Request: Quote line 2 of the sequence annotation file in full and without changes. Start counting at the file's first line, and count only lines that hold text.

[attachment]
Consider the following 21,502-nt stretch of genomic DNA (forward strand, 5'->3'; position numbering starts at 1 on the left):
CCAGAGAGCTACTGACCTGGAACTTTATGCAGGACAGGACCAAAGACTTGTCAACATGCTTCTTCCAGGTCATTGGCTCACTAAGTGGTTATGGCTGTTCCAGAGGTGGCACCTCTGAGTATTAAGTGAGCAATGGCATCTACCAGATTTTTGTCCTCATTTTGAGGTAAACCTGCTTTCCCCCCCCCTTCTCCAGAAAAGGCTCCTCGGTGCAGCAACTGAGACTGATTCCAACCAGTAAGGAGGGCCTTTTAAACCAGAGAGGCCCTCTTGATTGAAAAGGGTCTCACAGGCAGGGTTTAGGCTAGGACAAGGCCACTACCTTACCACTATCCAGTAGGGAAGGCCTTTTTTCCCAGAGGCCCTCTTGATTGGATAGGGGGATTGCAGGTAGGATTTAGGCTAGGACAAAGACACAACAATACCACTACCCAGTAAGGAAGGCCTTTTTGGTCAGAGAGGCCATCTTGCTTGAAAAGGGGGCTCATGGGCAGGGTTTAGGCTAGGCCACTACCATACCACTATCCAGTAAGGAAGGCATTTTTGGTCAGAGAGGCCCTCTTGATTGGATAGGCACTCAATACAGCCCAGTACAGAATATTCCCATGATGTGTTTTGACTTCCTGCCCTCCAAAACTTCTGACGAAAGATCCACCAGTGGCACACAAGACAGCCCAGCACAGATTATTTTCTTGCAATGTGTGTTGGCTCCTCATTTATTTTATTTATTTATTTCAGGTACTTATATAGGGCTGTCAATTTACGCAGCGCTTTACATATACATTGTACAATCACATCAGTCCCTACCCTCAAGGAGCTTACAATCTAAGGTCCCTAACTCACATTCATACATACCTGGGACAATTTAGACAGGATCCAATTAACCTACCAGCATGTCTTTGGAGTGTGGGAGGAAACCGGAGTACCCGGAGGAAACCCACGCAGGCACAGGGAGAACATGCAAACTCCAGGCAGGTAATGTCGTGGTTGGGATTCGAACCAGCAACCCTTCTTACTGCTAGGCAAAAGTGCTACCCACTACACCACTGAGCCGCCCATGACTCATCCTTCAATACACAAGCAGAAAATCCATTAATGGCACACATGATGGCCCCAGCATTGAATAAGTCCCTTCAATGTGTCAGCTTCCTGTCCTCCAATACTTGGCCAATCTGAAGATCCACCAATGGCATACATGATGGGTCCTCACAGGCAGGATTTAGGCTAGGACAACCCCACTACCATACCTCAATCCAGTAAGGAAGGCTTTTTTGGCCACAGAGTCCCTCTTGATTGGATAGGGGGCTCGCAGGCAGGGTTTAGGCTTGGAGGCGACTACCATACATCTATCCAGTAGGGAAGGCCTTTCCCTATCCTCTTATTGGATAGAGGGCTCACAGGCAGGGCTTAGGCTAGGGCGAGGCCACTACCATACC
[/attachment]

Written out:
CCAGAGAGCTACTGACCTGGAACTTTATGCAGGACAGGACCAAAGACTTGTCAACATGCTTCTTCCAGGTCATTGGCTCACTAAGTGGTTATGGCTGTTCCAGAGGTGGCACCTCTGAGTATTAAGTGAGCAATGGCATCTACCAGATTTTTGTCCTCATTTTGAGGTAAACCTGCTTTCCCCCCCCCTTCTCCAGAAAAGGCTCCTCGGTGCAGCAACTGAGACTGATTCCAACCAGTAAGGAGGGCCTTTTAAACCAGAGAGGCCCTCTTGATTGAAAAGGGTCTCACAGGCAGGGTTTAGGCTAGGACAAGGCCACTACCTTACCACTATCCAGTAGGGAAGGCCTTTTTTCCCAGAGGCCCTCTTGATTGGATAGGGGGATTGCAGGTAGGATTTAGGCTAGGACAAAGACACAACAATACCACTACCCAGTAAGGAAGGCCTTTTTGGTCAGAGAGGCCATCTTGCTTGAAAAGGGGGCTCATGGGCAGGGTTTAGGCTAGGCCACTACCATACCACTATCCAGTAAGGAAGGCATTTTTGGTCAGAGAGGCCCTCTTGATTGGATAGGCACTCAATACAGCCCAGTACAGAATATTCCCATGATGTGTTTTGACTTCCTGCCCTCCAAAACTTCTGACGAAAGATCCACCAGTGGCACACAAGACAGCCCAGCACAGATTATTTTCTTGCAATGTGTGTTGGCTCCTCATTTATTTTATTTATTTATTTCAGGTACTTATATAGGGCTGTCAATTTACGCAGCGCTTTACATATACATTGTACAATCACATCAGTCCCTACCCTCAAGGAGCTTACAATCTAAGGTCCCTAACTCACATTCATACATACCTGGGACAATTTAGACAGGATCCAATTAACCTACCAGCATGTCTTTGGAGTGTGGGAGGAAACCGGAGTACCCGGAGGAAACCCACGCAGGCACAGGGAGAACATGCAAACTCCAGGCAGGTAATGTCGTGGTTGGGATTCGAACCAGCAACCCTTCTTACTGCTAGGCAAAAGTGCTACCCACTACACCACTGAGCCGCCCATGACTCATCCTTCAATACACAAGCAGAAAATCCATTAATGGCACACATGATGGCCCCAGCATTGAATAAGTCCCTTCAATGTGTCAGCTTCCTGTCCTCCAATACTTGGCCAATCTGAAGATCCACCAATGGCATACATGATGGGTCCTCACAGGCAGGATTTAGGCTAGGACAACCCCACTACCATACCTCAATCCAGTAAGGAAGGCTTTTTTGGCCACAGAGTCCCTCTTGATTGGATAGGGGGCTCGCAGGCAGGGTTTAGGCTTGGAGGCGACTACCATACATCTATCCAGTAGGGAAGGCCTTTCCCTATCCTCTTATTGGATAGAGGGCTCACAGGCAGGGCTTAGGCTAGGGCGAGGCCACTACCATACC